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Founded in 1982, the Whitehead Institute for Biomedical Research is a non-profit research and teaching institution located in Cambridge, Massachusetts, USA.The Whitehead Institute was founded as a fiscally independent entity from Massachusetts Institute of Technology , and its 17 members hold faculty appointments in the MIT Department of Biology. The Institute is named for businessman and philanthropist Edwin C. "Jack" Whitehead, who selected David Baltimore as the Whitehead Institute's Founding Director. Baltimore chose Gerald Fink, Rudolf Jaenisch, Harvey Lodish, and Robert Weinberg as the Whitehead Institute's Founding Members.The institute is one of the world's leading centers for genomic research. Its Center for Genome Research was active in the Human Genome Project, and reportedly contributed one-third of the human genome sequence announced in June 2000.In June 2003, Eli and Edythe L. Broad pledged $100 million to build the Broad Institute, a joint venture of Whitehead, MIT, Harvard and local teaching hospitals. The new venture's mission is to expand tools for genomic medicine and apply them for the treatment of disease.Less than a decade after its founding, the Whitehead Institute was named the top research institution in the world in molecular biology and genetics, and over a recent 10-year period, papers published by Whitehead scientists had more impact in molecular biology and genetics than those from any of the 15 leading research universities and life science institutes in the United States. Four times since 2009, the Whitehead Institute has been ranked first as the Best Place to Work for Postdocs in USA by The Scientist magazine.Whitehead has a world-renowned faculty that includes the recipients of the 1997, 2010, and 2011 National Medal of Science ; nine members of the National Academy of science ; five Members of the Institute of Medicine ; and seven Fellows of the American Academy of Arts and science . Wikipedia.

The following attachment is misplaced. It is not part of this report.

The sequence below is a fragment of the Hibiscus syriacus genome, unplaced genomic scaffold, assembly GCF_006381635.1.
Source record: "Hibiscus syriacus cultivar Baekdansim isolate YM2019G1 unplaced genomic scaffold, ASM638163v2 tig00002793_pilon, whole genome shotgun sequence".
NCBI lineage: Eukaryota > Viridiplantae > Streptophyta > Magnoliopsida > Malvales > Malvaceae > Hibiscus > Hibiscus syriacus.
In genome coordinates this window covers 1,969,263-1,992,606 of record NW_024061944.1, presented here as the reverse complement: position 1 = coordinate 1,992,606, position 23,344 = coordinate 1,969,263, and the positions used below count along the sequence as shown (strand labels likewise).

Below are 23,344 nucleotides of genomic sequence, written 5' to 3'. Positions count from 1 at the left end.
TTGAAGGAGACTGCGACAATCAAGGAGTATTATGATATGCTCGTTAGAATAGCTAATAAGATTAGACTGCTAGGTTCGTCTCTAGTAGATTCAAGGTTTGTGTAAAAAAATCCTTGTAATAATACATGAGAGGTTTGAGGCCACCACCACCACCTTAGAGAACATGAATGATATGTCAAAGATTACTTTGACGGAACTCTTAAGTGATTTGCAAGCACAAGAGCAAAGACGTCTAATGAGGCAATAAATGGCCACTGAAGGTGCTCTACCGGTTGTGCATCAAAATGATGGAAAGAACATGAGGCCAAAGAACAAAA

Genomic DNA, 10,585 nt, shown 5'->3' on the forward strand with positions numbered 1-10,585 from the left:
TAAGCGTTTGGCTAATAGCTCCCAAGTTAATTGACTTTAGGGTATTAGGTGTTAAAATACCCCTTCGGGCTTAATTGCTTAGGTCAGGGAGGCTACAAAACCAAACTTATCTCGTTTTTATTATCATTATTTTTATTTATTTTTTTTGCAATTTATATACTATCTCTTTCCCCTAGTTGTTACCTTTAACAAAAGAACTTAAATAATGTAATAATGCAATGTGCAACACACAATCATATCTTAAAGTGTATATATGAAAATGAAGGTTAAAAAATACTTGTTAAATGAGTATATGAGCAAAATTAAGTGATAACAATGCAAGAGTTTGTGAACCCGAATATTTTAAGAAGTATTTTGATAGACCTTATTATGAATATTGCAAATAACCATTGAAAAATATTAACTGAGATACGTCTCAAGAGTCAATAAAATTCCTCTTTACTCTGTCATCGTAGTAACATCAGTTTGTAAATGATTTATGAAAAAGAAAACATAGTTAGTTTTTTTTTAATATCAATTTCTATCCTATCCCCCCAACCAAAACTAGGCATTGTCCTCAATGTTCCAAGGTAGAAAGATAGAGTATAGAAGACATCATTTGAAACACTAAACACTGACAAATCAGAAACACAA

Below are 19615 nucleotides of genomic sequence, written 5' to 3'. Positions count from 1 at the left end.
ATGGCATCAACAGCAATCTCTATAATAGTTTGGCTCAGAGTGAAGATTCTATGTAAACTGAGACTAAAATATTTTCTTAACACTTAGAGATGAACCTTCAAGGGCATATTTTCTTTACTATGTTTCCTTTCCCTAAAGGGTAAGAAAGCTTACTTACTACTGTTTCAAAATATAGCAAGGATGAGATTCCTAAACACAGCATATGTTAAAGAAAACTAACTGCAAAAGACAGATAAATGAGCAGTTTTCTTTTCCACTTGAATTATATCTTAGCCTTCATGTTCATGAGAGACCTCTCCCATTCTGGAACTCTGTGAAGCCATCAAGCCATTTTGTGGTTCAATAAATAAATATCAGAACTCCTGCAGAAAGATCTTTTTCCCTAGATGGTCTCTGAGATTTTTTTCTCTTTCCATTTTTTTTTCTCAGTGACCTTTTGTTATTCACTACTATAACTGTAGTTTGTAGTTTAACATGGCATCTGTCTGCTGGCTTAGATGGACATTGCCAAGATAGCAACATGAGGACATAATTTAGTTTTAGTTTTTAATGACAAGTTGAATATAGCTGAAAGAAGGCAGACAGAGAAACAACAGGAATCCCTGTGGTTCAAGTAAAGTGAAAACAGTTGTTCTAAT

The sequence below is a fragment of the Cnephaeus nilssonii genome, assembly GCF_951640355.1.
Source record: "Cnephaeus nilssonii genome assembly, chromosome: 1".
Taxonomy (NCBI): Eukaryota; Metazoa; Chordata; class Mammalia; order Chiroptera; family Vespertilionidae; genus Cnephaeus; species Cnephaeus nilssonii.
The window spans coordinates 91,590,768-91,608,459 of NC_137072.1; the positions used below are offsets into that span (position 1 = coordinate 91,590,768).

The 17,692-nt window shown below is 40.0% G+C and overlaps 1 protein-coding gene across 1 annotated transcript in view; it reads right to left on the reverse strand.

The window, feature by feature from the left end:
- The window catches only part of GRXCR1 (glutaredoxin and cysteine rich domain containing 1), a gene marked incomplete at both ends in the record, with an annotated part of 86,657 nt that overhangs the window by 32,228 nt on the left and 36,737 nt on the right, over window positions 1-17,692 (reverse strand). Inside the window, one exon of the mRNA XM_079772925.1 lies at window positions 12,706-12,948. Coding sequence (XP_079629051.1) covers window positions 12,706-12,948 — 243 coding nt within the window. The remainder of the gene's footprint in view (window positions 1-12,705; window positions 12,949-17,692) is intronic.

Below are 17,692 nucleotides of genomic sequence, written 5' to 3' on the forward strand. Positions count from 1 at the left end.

Shin C.,Whitehead Institute For Biomedical Research
Molecular cell | Year: 2010

Most metazoan microRNA (miRNA) target sites have perfect pairing to the seed region, located near the miRNA 5' end. Although pairing to the 3' region sometimes supplements seed matches or compensates for mismatches, pairing to the central region has been known to function only at rare sites that impart Argonaute-catalyzed mRNA cleavage. Here, we present "centered sites," a class of miRNA target sites that lack both perfect seed pairing and 3'-compensatory pairing and instead have 11-12 contiguous Watson-Crick pairs to the center of the miRNA. Although centered sites can impart mRNA cleavage in vitro (in elevated Mg(2+)), in cells they repress protein output without consequential Argonaute-catalyzed cleavage. Our study also identified extensively paired sites that are cleavage substrates in cultured cells and human brain. This expanded repertoire of cleavage targets and the identification of the centered site type help explain why central regions of many miRNAs are evolutionarily conserved. Copyright (c) 2010 Elsevier Inc. All rights reserved. Source

Autophagy is an intracellular degradation pathway essential for cellular and energy homoeostasis. It functions in the clearance of misfolded proteins and damaged organelles, as well as recycling of cytosolic components during starvation to compensate for nutrient deprivation. This process is regulated by mTOR (mammalian target of rapamycin)-dependent and mTOR-independent pathways that are amenable to chemical perturbations. Several small molecules modulating autophagy have been identified that have potential therapeutic application in diverse human diseases, including neurodegeneration. Neurodegeneration- associated aggregation-prone proteins are predominantly degraded by autophagy and therefore stimulating this process with chemical inducers is beneficial in a wide range of transgenic disease models. Emerging evidence indicates that compromised autophagy contributes to the aetiology of various neurodegenerative diseases related to protein conformational disorders by causing the accumulation of mutant proteins and cellular toxicity. Combining the knowledge of autophagy dysfunction and the mechanism of drug action may thus be rational for designing targeted therapy. The present review describes the cellular signalling pathways regulating mammalian autophagy and highlights the potential therapeutic application of autophagy inducers in neurodegenerative disorders. ©2013 Biochemical Society. Source